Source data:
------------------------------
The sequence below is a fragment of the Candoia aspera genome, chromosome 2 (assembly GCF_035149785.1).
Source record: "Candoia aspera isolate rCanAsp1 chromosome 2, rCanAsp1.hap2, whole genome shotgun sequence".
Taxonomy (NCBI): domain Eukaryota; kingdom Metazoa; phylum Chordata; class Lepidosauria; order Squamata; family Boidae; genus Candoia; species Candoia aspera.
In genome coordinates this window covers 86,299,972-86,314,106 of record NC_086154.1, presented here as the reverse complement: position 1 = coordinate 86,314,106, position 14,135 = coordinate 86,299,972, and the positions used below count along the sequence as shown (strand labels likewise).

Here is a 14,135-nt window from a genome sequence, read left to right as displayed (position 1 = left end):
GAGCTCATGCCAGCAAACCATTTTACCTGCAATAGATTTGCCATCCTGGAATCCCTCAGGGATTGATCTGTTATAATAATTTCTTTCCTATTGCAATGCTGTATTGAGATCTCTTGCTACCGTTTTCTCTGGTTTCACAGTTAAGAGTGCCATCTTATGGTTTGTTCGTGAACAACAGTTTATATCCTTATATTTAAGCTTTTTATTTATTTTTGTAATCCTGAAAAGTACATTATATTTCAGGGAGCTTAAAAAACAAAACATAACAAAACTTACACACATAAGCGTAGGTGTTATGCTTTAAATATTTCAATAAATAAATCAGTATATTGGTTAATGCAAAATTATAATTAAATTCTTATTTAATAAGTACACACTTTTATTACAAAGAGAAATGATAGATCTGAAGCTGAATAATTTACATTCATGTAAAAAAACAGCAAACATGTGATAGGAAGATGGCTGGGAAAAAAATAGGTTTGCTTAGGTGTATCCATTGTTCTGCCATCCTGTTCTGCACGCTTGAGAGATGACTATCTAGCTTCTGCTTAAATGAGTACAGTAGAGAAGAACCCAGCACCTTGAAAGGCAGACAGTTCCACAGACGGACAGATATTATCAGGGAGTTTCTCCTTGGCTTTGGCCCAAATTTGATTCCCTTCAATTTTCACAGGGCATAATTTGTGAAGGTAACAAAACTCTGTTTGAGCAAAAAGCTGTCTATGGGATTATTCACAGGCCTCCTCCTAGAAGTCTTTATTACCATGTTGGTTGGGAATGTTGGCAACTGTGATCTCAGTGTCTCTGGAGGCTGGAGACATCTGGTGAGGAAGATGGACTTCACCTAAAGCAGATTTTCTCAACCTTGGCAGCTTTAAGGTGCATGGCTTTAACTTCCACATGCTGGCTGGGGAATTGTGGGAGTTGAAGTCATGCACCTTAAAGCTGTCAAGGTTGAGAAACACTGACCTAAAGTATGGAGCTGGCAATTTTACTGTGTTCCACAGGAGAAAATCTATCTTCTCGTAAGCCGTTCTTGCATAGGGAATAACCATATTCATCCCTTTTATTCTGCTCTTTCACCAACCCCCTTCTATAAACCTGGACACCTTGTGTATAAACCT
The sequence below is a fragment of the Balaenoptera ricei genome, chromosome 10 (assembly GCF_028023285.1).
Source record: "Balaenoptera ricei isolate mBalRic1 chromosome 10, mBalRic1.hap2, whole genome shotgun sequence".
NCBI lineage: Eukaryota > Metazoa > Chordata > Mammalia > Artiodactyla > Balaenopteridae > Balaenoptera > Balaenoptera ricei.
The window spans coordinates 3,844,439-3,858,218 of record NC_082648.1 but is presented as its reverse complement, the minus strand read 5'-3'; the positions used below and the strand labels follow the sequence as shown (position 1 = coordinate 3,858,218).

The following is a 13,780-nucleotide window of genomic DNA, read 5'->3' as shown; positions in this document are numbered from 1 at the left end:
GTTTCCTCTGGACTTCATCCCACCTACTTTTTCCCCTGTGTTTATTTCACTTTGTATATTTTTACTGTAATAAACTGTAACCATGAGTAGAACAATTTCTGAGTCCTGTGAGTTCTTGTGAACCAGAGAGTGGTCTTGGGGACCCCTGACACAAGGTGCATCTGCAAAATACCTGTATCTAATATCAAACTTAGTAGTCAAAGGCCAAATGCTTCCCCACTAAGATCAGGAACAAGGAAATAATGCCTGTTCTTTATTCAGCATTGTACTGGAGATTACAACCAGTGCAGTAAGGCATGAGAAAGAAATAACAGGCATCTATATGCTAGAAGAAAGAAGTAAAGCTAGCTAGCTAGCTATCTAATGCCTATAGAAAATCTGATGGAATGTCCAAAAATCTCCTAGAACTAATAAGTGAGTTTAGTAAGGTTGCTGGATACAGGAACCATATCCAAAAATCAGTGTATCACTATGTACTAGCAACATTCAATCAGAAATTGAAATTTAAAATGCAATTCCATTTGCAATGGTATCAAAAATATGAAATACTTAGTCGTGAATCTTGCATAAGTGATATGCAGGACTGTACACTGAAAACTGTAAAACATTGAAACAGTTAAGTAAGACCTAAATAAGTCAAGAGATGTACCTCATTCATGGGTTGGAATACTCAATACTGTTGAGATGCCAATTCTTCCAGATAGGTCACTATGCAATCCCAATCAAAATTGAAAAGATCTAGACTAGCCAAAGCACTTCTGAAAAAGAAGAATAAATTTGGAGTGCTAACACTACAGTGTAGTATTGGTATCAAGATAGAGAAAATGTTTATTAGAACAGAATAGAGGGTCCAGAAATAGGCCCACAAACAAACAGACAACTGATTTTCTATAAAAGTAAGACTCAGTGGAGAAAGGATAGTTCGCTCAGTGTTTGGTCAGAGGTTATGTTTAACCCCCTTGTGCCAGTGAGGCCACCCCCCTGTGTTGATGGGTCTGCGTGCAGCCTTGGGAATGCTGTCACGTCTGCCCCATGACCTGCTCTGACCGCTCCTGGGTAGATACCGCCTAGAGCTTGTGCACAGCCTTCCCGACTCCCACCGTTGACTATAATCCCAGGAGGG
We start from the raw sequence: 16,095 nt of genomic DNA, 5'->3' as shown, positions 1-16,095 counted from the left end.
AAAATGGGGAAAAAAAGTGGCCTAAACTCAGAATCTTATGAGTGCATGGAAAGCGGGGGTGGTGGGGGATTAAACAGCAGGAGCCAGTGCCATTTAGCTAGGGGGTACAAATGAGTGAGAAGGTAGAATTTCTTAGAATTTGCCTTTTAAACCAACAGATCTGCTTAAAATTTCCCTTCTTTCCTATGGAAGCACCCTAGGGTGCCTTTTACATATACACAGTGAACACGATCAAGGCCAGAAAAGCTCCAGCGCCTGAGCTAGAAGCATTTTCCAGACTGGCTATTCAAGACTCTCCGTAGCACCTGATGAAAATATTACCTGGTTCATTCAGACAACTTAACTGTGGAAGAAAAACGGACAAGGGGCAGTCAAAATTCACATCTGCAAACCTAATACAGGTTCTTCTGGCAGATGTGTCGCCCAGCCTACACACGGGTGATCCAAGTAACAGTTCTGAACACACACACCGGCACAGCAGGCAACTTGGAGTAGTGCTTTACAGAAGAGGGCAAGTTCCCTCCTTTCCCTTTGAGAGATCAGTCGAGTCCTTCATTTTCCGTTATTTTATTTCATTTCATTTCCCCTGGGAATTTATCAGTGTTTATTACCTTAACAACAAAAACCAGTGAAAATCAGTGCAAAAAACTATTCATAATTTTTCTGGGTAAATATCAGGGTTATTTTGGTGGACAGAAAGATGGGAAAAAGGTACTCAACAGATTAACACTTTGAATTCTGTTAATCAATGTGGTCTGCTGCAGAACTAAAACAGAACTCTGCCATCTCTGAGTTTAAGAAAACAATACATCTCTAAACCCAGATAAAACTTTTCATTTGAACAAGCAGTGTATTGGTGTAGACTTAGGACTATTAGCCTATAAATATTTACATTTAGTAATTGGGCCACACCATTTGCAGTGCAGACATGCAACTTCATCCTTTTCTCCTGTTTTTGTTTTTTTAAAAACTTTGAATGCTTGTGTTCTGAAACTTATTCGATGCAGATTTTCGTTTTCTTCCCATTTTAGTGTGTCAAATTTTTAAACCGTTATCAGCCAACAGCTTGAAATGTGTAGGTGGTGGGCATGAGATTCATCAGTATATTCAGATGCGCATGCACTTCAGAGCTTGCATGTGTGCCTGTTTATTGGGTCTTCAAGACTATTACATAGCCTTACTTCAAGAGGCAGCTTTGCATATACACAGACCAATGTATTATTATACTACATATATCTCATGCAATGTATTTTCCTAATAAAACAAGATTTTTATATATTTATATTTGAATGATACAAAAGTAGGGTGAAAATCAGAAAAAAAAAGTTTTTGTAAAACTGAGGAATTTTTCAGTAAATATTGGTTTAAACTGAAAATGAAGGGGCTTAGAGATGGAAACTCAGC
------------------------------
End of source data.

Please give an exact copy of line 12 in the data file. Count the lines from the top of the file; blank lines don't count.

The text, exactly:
GTTTCCTCTGGACTTCATCCCACCTACTTTTTCCCCTGTGTTTATTTCACTTTGTATATTTTTACTGTAATAAACTGTAACCATGAGTAGAACAATTTCTGAGTCCTGTGAGTTCTTGTGAACCAGAGAGTGGTCTTGGGGACCCCTGACACAAGGTGCATCTGCAAAATACCTGTATCTAATATCAAACTTAGTAGTCAAAGGCCAAATGCTTCCCCACTAAGATCAGGAACAAGGAAATAATGCCTGTTCTTTATTCAGCATTGTACTGGAGATTACAACCAGTGCAGTAAGGCATGAGAAAGAAATAACAGGCATCTATATGCTAGAAGAAAGAAGTAAAGCTAGCTAGCTAGCTATCTAATGCCTATAGAAAATCTGATGGAATGTCCAAAAATCTCCTAGAACTAATAAGTGAGTTTAGTAAGGTTGCTGGATACAGGAACCATATCCAAAAATCAGTGTATCACTATGTACTAGCAACATTCAATCAGAAATTGAAATTTAAAATGCAATTCCATTTGCAATGGTATCAAAAATATGAAATACTTAGTCGTGAATCTTGCATAAGTGATATGCAGGACTGTACACTGAAAACTGTAAAACATTGAAACAGTTAAGTAAGACCTAAATAAGTCAAGAGATGTACCTCATTCATGGGTTGGAATACTCAATACTGTTGAGATGCCAATTCTTCCAGATAGGTCACTATGCAATCCCAATCAAAATTGAAAAGATCTAGACTAGCCAAAGCACTTCTGAAAAAGAAGAATAAATTTGGAGTGCTAACACTACAGTGTAGTATTGGTATCAAGATAGAGAAAATGTTTATTAGAACAGAATAGAGGGTCCAGAAATAGGCCCACAAACAAACAGACAACTGATTTTCTATAAAAGTAAGACTCAGTGGAGAAAGGATAGTTCGCTCAGTGTTTGGTCAGAGGTTATGTTTAACCCCCTTGTGCCAGTGAGGCCACCCCCCTGTGTTGATGGGTCTGCGTGCAGCCTTGGGAATGCTGTCACGTCTGCCCCATGACCTGCTCTGACCGCTCCTGGGTAGATACCGCCTAGAGCTTGTGCACAGCCTTCCCGACTCCCACCGTTGACTATAATCCCAGGAGGG